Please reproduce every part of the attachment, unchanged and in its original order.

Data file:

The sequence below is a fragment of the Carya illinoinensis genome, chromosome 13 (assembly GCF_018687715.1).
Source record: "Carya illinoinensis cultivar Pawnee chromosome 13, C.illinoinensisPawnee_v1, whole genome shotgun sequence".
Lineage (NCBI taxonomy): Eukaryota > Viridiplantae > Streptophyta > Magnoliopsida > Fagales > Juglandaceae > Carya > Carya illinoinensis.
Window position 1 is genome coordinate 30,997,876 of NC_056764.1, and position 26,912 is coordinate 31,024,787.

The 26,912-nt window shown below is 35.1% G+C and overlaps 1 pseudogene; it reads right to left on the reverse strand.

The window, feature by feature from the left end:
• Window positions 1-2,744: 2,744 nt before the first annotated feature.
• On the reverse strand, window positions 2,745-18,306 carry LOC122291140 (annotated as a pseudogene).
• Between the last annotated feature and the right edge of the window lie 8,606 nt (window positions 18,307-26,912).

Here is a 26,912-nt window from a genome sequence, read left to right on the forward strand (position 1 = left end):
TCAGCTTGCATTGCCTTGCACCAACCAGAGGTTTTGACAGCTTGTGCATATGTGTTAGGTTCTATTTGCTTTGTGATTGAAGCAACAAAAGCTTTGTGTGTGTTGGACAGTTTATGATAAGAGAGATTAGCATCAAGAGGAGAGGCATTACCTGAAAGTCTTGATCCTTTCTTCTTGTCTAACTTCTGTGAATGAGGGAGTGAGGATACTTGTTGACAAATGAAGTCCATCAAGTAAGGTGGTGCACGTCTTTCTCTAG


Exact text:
The sequence below is a fragment of the Carya illinoinensis genome, chromosome 13 (assembly GCF_018687715.1).
Source record: "Carya illinoinensis cultivar Pawnee chromosome 13, C.illinoinensisPawnee_v1, whole genome shotgun sequence".
Lineage (NCBI taxonomy): Eukaryota > Viridiplantae > Streptophyta > Magnoliopsida > Fagales > Juglandaceae > Carya > Carya illinoinensis.
Window position 1 is genome coordinate 30,997,876 of NC_056764.1, and position 26,912 is coordinate 31,024,787.

The 26,912-nt window shown below is 35.1% G+C and overlaps 1 pseudogene; it reads right to left on the reverse strand.

The window, feature by feature from the left end:
• Window positions 1-2,744: 2,744 nt before the first annotated feature.
• On the reverse strand, window positions 2,745-18,306 carry LOC122291140 (annotated as a pseudogene).
• Between the last annotated feature and the right edge of the window lie 8,606 nt (window positions 18,307-26,912).

Here is a 26,912-nt window from a genome sequence, read left to right on the forward strand (position 1 = left end):
TCAGCTTGCATTGCCTTGCACCAACCAGAGGTTTTGACAGCTTGTGCATATGTGTTAGGTTCTATTTGCTTTGTGATTGAAGCAACAAAAGCTTTGTGTGTGTTGGACAGTTTATGATAAGAGAGATTAGCATCAAGAGGAGAGGCATTACCTGAAAGTCTTGATCCTTTCTTCTTGTCTAACTTCTGTGAATGAGGGAGTGAGGATACTTGTTGACAAATGAAGTCCATCAAGTAAGGTGGTGCACGTCTTTCTCTAG